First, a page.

‘Péro’, which means ‘to wear’ in Marwari, is a label launched by Aneeth Arora, a textile design graduate from National Institute of Design, Ahmedabad and a fashion design graduate from National Institute of Fashion Technology.In conversation with Abhilasha Dafria from YourStory.in, this textile and fashion designer tells us more about the plethora of opportunities the textile industry offers. Read on!
Aneeth Arora was the winner of British Council’s Young Fashion Entrepreneur Awards, 2011. To know more about the Young Fashion Entrepreneur Awards, click here. Follow the Young Creative Entrepreneur Awards (YCE) on Facebook
Aneeth, if someone asked you tell them about Pero in less than 50 words, what would you say?
‘Péro’ interprets international aesthetic using local material and skills and takes inspiration from what surrounds us to make a product that connects with people across the world. The Indianness of Péro rests in the textile process where materials and techniques have been passed down generations from one craftsperson to the other thereby carrying forward the Indian tradition of handmade textiles and creating pieces that are at once unique.
Was it difficult to introduce the concept of traditional fabrics to the international market?
It was not difficult to introduce the concept of traditional fabric to the international market at all. On the contrary, it is difficult to get Indians to understand that our textiles can be very trendy if incorporated in fashion in the right way because they mistake traditional with ethnic. Something that is traditional for India is a very unique, beautifully-crafted piece of textile for the international market.
I work with weavers all over India, the most important centres being Chanderi, Maheshwar, West Bengal, Karnataka and Andhra Pradesh. I have worked with ‘gamcha’ weavers in Assam as well. I have a team of 10 people excluding the women who do handwork for me. Everything else, such as stitching is outsourced.
How many retail outlets do you have across India? Which cities in India and other countries do you predominantly sell to?
Péro is sold through close to 15 retail outlets in India. Internationally, it is sold in 20 countries, including Japan, Italy, France and UK, through 60 shops.
Could you tell us about your tie-ups? Which stores must one visit to pick up a Pero outfit?
I am currently functioning independently, without any tie-ups apart from a distribution firm in Italy that distributes the label exclusively throughout the world except India. In India, the label can be found at stores like Ogaan, Ensemble, Melange, Cinnamon, Amethyst, Evoluzione etc.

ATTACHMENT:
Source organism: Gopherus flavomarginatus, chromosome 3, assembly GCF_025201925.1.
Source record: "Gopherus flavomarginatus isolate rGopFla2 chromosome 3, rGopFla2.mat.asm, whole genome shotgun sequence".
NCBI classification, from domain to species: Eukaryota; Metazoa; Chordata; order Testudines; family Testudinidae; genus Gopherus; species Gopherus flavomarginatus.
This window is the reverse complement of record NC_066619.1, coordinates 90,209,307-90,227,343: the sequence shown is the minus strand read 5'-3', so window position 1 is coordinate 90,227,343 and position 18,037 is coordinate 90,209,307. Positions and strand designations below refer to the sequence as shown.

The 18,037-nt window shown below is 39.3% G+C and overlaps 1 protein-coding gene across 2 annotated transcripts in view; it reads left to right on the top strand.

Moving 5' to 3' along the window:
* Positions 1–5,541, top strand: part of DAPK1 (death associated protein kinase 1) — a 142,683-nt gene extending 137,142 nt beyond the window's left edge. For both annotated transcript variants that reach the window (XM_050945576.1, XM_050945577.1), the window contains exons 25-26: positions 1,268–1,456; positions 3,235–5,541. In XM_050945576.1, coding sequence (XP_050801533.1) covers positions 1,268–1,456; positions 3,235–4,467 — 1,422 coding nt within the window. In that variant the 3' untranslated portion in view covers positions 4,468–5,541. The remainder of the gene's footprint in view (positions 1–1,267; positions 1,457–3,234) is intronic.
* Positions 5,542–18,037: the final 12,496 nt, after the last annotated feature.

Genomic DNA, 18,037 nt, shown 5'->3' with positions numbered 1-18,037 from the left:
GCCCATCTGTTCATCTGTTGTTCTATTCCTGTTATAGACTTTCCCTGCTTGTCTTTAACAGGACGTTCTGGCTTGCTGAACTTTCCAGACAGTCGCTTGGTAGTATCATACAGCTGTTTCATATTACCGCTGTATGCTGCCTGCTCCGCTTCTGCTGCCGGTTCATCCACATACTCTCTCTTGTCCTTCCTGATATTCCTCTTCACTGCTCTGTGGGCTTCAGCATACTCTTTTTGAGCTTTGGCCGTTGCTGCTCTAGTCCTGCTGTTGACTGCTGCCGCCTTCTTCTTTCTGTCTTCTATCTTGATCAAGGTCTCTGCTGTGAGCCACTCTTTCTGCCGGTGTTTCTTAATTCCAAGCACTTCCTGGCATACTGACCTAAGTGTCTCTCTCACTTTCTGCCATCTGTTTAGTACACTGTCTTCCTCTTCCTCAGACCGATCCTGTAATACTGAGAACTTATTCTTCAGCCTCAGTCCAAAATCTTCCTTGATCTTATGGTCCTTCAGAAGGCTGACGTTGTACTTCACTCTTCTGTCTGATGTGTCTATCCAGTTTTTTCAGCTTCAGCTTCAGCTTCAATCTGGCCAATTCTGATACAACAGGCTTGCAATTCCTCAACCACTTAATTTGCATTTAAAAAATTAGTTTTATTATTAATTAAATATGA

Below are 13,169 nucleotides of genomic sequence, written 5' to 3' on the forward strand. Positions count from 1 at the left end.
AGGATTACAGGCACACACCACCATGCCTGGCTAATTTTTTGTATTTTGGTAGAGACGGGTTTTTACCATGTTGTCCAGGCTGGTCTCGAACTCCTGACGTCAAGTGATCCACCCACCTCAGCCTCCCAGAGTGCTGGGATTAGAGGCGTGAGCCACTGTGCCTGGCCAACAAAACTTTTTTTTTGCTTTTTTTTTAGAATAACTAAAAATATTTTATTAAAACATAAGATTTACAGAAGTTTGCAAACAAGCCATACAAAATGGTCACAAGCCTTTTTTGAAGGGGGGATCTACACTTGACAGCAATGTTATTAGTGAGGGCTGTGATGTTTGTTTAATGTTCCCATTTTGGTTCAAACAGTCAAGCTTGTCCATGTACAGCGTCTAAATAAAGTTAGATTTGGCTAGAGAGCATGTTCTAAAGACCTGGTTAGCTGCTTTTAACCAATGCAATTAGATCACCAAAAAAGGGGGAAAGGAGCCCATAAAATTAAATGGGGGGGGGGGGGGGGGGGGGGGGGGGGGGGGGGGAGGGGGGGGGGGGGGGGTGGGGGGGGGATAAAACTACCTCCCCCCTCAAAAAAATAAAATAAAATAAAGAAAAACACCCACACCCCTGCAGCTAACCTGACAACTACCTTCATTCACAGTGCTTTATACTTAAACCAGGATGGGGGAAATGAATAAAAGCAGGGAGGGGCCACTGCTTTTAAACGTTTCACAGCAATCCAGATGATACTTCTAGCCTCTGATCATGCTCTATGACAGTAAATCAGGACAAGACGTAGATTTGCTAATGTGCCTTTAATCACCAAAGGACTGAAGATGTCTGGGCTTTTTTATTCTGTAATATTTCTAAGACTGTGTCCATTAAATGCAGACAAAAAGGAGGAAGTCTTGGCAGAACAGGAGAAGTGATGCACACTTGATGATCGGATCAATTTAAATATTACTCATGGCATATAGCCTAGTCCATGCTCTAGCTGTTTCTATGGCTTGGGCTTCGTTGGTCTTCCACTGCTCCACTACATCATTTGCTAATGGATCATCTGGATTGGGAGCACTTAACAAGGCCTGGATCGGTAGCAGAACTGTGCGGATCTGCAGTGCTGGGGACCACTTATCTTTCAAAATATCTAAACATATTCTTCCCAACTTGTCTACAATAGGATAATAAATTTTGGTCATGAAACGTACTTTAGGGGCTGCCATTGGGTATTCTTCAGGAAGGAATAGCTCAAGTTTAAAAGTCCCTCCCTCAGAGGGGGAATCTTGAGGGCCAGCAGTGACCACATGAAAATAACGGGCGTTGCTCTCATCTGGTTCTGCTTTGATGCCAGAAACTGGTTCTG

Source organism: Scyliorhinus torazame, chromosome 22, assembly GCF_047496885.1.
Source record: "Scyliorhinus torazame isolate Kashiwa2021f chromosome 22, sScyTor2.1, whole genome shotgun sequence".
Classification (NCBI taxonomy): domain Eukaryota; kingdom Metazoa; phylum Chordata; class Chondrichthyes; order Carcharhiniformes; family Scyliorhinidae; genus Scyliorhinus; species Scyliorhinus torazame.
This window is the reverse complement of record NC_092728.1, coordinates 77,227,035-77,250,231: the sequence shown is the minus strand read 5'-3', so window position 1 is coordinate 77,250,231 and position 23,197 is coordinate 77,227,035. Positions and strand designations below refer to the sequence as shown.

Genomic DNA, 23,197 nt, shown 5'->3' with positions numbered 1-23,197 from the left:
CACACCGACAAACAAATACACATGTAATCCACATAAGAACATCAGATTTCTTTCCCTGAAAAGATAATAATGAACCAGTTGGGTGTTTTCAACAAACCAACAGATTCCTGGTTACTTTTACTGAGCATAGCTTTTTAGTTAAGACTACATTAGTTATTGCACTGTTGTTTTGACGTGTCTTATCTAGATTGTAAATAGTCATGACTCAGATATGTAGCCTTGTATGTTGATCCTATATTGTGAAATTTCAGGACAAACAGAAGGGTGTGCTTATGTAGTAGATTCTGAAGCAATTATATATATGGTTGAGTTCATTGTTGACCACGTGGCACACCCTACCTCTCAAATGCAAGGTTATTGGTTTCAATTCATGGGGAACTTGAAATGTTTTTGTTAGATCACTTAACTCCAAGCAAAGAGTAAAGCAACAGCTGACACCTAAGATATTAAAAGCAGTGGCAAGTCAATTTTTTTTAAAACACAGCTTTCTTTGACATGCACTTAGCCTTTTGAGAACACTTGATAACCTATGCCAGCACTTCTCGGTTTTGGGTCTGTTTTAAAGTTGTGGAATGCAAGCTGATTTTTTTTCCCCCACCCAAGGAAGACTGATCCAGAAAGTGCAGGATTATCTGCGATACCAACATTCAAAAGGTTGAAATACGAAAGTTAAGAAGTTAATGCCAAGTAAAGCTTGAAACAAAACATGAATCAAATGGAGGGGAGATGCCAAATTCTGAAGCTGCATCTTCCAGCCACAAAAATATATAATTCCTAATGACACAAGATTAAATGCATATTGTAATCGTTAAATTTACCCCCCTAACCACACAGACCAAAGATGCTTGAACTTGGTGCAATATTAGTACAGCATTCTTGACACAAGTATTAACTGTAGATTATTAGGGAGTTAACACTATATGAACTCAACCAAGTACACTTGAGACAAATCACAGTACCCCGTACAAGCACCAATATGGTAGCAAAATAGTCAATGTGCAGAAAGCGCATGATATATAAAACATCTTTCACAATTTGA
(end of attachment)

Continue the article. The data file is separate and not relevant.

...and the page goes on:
Are you also looking at launching an online store soon?
Since the label is already present in 20 countries and all stores have their different mark up strategy, it is not possible to sell the product online at a price which will be very different from the price it is sold for in different countries. Hence, we ruled out the e-commerce way of doing business.
Could you share some interesting trends about the market you are trying to capture?
What fascinates and inspires me most is the way people in India and the world style themselves. They are effortlessly trendy, thereby making them real trend setters of the time. The resulting garment evokes some sense of culture from which it originates. This culture communicates internationally in a way that the wearer looks equally at ease on the streets of Paris or London, as she does here in India. The look is not about an age group or season; it is about a mindset, a willingness to incorporate the effortless style of local people in ones attire.
What is your USP?Péro’s USP is the fact that each textile is especially made for each collection. The design process starts at the fabric stage and sometimes even at the yarn stage. It is almost like an artist weaving his own canvas before he starts to paint on it.
How did you acquire the capital to startup?
I was working for a year-and-a-half before I started my label. Savings from my earlier job helped me start my label. If we get any interesting offers from any investors, we would definitely consider it.
Any vital tips for budding entrepreneurs in your industry?
I would just like to say that ‘look around, the inspiration lies all around you. Get inspired and influenced and you will be surprised with what you can create if you are true to yourself.’
Lastly, could you tell us about your experience with YCE?
My experience with YCE was a very enriching one. It was good to meet 23 other designers from 19 other countries and know about their culture and above all, understand their outlook on design. It was an eye-opener to see so many talented people and each one was special in their own way.
Do check out www.pero.co.in for some stylish outfits!